Spanish must not be viewed as some archaic and dead language like Latin, that most Filipinos above the age of 50 remember as a compulsory subject in school, which they did not like and which for them was just a waste of time. Spanish should not be regarded either as a language of the elite spoken among Spanish mestizo families or as a legacy of a past that no longer exists. Spanish, along with the English language, is one of the only two global means that exist for communication (even if Chinese is the largest spoken language in the world). Today, more than 500 million people speak Spanish. It is also the second most studied language and the third most used on the Internet.

Furthermore, as far as the Philippines is concerned, Spanish can be a fundamental tool for many young Filipinos seeking employment in call centers or BPO businesses in this country or trying to get a better employment abroad as seafarers, nurses, social workers, etc. The United States is the main land of promise for the citizens of this country, and there are nearly 50 million North Americans who speak Spanish as their mother tongue. In addition, many Latin-American countries are notably increasing their trade and investment relations with Southeast Asian countries, gradually shifting their economic focus toward the Pacific.

If only Spanish were commonly spoken in the Philippines, along with the English language, the Philippines would become the next unbeatable business hub in Asia.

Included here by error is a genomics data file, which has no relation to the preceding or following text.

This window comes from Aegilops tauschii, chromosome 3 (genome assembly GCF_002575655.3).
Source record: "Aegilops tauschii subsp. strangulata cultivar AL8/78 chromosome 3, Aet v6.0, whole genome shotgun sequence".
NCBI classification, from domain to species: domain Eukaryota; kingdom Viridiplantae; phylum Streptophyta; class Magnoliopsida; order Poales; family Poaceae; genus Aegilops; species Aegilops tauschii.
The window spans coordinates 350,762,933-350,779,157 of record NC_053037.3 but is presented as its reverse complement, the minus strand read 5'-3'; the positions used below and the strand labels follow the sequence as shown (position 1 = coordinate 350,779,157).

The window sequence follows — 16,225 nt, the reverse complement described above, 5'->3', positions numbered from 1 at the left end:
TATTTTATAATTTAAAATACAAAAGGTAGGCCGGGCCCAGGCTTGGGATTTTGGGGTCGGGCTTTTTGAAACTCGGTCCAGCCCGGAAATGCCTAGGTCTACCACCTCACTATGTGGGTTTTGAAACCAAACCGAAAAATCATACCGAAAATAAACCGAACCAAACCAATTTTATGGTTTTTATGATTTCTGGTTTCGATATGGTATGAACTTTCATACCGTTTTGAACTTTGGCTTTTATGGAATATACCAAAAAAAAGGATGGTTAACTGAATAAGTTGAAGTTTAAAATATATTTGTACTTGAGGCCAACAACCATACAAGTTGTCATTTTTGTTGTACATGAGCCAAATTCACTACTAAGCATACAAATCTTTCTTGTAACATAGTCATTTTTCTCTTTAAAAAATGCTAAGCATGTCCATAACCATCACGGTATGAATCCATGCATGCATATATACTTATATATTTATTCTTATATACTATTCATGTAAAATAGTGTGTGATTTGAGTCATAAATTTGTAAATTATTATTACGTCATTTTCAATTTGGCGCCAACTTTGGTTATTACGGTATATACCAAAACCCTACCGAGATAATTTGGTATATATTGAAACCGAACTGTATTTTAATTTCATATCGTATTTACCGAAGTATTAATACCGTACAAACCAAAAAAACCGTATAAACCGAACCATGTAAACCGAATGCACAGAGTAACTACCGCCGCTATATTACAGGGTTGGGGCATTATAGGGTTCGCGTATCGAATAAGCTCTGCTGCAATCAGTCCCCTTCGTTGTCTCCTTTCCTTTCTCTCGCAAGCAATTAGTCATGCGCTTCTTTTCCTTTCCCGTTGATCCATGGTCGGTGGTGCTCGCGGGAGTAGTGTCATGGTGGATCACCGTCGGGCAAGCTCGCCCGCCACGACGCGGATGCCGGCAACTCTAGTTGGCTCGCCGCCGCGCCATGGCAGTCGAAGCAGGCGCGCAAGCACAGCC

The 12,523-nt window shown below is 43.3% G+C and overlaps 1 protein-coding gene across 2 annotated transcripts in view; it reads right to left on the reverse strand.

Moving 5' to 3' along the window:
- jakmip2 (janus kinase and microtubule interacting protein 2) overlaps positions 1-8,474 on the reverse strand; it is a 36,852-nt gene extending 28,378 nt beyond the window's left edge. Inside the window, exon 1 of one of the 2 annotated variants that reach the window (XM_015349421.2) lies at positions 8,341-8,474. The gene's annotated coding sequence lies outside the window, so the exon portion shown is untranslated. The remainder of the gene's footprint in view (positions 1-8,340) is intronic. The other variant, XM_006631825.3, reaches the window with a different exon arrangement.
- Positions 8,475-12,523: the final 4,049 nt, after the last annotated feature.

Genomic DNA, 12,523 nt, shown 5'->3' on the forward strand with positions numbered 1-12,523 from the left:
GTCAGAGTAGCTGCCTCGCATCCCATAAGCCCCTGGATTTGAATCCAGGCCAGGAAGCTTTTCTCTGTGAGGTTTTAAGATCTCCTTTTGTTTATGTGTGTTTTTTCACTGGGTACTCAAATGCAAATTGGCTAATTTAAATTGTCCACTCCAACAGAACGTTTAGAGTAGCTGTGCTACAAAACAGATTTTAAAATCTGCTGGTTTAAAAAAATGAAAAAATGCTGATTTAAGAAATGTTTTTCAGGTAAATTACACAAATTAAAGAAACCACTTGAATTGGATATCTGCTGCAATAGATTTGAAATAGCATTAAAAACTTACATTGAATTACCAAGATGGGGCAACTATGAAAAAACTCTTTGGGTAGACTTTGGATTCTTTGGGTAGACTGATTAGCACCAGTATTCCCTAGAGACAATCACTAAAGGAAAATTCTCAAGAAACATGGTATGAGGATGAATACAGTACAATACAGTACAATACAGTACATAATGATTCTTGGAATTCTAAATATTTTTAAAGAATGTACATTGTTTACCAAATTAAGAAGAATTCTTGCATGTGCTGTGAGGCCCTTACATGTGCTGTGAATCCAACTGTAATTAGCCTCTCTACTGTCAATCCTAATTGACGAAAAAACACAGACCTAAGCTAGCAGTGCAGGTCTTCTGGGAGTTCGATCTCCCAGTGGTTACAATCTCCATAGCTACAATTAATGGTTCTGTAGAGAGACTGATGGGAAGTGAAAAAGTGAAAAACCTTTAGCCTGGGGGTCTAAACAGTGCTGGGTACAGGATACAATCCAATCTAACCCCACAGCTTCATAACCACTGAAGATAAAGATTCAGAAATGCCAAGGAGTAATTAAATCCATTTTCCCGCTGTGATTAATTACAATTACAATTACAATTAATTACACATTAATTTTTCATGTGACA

Since I arrived in Manila less than a year ago, I have been constantly asked about the relevance of Spanish in the Philippines of today. I would always reply by saying that I am very confident that Spanish is under no threat of disappearing. Manila has the third biggest Instituto Cervantes in the world in terms of number of students (an annual enrolment of 6,500) and at present, it can hardly take in more students. The real issue is whether we are ready to face the challenge of providing the young generations of Filipinos with the necessary academic backing that will enable them to study Spanish as a language of choice that will open for them a wealth of opportunities in employment. To this end, I hope to work closely with the Department of Education and the Commission on Higher Education.

*******

This article was first published in Inquirer.net.

Filipinization: a process

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Whenever I pass by the tianguê-filled streets of Baclaran or Divisoria, I am reminded of those that are in South America. Fruit vendors found in almost all parts of the country —even in posh Macati City— are no different at all from their Latino counterparts with regards to the manner of selling, the bodily movements in conducting trade.

The similarities are striking.

Whenever I visit my dad’s hometown of Unisan, I am astounded by the población’s network of roads: they horizontally and vertically crisscross each other. And at the heart of the small town itself is the old church. Indeed, the architecture of Unisan’s población is a perfect trademark of the Spanish friar-engineer’s ingenuity. And almost all old towns all over the archipelago follow this “square-shape” pattern.